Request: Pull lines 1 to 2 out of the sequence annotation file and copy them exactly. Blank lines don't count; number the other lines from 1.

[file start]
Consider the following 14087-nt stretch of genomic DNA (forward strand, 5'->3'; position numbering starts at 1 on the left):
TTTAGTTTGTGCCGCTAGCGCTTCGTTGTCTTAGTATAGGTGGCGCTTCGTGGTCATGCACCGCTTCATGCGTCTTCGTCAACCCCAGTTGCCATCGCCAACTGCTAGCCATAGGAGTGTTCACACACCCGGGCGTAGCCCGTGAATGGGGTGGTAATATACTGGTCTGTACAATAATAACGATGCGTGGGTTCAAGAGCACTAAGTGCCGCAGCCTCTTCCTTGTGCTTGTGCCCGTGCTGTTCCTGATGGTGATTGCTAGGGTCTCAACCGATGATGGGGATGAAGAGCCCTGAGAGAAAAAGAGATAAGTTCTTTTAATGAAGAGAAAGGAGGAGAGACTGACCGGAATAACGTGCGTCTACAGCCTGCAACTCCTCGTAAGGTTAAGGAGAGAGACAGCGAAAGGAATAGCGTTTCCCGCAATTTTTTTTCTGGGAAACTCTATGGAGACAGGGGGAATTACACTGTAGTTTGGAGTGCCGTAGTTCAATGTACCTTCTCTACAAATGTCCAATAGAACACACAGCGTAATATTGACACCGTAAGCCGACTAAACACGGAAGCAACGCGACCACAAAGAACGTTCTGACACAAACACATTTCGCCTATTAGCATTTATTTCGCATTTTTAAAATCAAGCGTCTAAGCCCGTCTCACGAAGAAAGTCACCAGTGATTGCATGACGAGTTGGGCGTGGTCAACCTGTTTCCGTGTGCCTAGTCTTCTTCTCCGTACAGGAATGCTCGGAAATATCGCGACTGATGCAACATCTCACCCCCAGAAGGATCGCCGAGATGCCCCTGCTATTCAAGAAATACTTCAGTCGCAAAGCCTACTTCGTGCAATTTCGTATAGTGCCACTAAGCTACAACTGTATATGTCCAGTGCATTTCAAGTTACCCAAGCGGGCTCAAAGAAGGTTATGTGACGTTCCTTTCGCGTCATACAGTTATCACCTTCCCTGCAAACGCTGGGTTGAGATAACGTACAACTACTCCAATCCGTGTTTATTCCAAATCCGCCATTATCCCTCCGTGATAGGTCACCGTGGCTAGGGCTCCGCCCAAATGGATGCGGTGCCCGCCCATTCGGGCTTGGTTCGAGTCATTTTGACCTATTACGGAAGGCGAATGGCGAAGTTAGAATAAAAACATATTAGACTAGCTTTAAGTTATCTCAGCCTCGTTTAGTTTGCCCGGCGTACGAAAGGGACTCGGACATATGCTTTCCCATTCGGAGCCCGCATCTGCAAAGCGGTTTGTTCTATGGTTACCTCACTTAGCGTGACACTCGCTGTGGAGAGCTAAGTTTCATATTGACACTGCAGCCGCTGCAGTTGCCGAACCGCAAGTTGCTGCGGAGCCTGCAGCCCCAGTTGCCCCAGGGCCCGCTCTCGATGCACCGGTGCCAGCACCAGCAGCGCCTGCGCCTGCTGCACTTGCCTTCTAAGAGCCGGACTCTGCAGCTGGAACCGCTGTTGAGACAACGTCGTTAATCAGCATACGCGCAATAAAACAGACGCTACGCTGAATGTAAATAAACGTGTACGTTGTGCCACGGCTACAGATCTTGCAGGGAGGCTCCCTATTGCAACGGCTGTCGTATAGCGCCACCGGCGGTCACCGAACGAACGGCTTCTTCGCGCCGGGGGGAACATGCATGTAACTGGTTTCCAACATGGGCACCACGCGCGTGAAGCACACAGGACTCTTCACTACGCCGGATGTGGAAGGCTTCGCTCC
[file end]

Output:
Consider the following 14087-nt stretch of genomic DNA (forward strand, 5'->3'; position numbering starts at 1 on the left):
TTTAGTTTGTGCCGCTAGCGCTTCGTTGTCTTAGTATAGGTGGCGCTTCGTGGTCATGCACCGCTTCATGCGTCTTCGTCAACCCCAGTTGCCATCGCCAACTGCTAGCCATAGGAGTGTTCACACACCCGGGCGTAGCCCGTGAATGGGGTGGTAATATACTGGTCTGTACAATAATAACGATGCGTGGGTTCAAGAGCACTAAGTGCCGCAGCCTCTTCCTTGTGCTTGTGCCCGTGCTGTTCCTGATGGTGATTGCTAGGGTCTCAACCGATGATGGGGATGAAGAGCCCTGAGAGAAAAAGAGATAAGTTCTTTTAATGAAGAGAAAGGAGGAGAGACTGACCGGAATAACGTGCGTCTACAGCCTGCAACTCCTCGTAAGGTTAAGGAGAGAGACAGCGAAAGGAATAGCGTTTCCCGCAATTTTTTTTCTGGGAAACTCTATGGAGACAGGGGGAATTACACTGTAGTTTGGAGTGCCGTAGTTCAATGTACCTTCTCTACAAATGTCCAATAGAACACACAGCGTAATATTGACACCGTAAGCCGACTAAACACGGAAGCAACGCGACCACAAAGAACGTTCTGACACAAACACATTTCGCCTATTAGCATTTATTTCGCATTTTTAAAATCAAGCGTCTAAGCCCGTCTCACGAAGAAAGTCACCAGTGATTGCATGACGAGTTGGGCGTGGTCAACCTGTTTCCGTGTGCCTAGTCTTCTTCTCCGTACAGGAATGCTCGGAAATATCGCGACTGATGCAACATCTCACCCCCAGAAGGATCGCCGAGATGCCCCTGCTATTCAAGAAATACTTCAGTCGCAAAGCCTACTTCGTGCAATTTCGTATAGTGCCACTAAGCTACAACTGTATATGTCCAGTGCATTTCAAGTTACCCAAGCGGGCTCAAAGAAGGTTATGTGACGTTCCTTTCGCGTCATACAGTTATCACCTTCCCTGCAAACGCTGGGTTGAGATAACGTACAACTACTCCAATCCGTGTTTATTCCAAATCCGCCATTATCCCTCCGTGATAGGTCACCGTGGCTAGGGCTCCGCCCAAATGGATGCGGTGCCCGCCCATTCGGGCTTGGTTCGAGTCATTTTGACCTATTACGGAAGGCGAATGGCGAAGTTAGAATAAAAACATATTAGACTAGCTTTAAGTTATCTCAGCCTCGTTTAGTTTGCCCGGCGTACGAAAGGGACTCGGACATATGCTTTCCCATTCGGAGCCCGCATCTGCAAAGCGGTTTGTTCTATGGTTACCTCACTTAGCGTGACACTCGCTGTGGAGAGCTAAGTTTCATATTGACACTGCAGCCGCTGCAGTTGCCGAACCGCAAGTTGCTGCGGAGCCTGCAGCCCCAGTTGCCCCAGGGCCCGCTCTCGATGCACCGGTGCCAGCACCAGCAGCGCCTGCGCCTGCTGCACTTGCCTTCTAAGAGCCGGACTCTGCAGCTGGAACCGCTGTTGAGACAACGTCGTTAATCAGCATACGCGCAATAAAACAGACGCTACGCTGAATGTAAATAAACGTGTACGTTGTGCCACGGCTACAGATCTTGCAGGGAGGCTCCCTATTGCAACGGCTGTCGTATAGCGCCACCGGCGGTCACCGAACGAACGGCTTCTTCGCGCCGGGGGGAACATGCATGTAACTGGTTTCCAACATGGGCACCACGCGCGTGAAGCACACAGGACTCTTCACTACGCCGGATGTGGAAGGCTTCGCTCC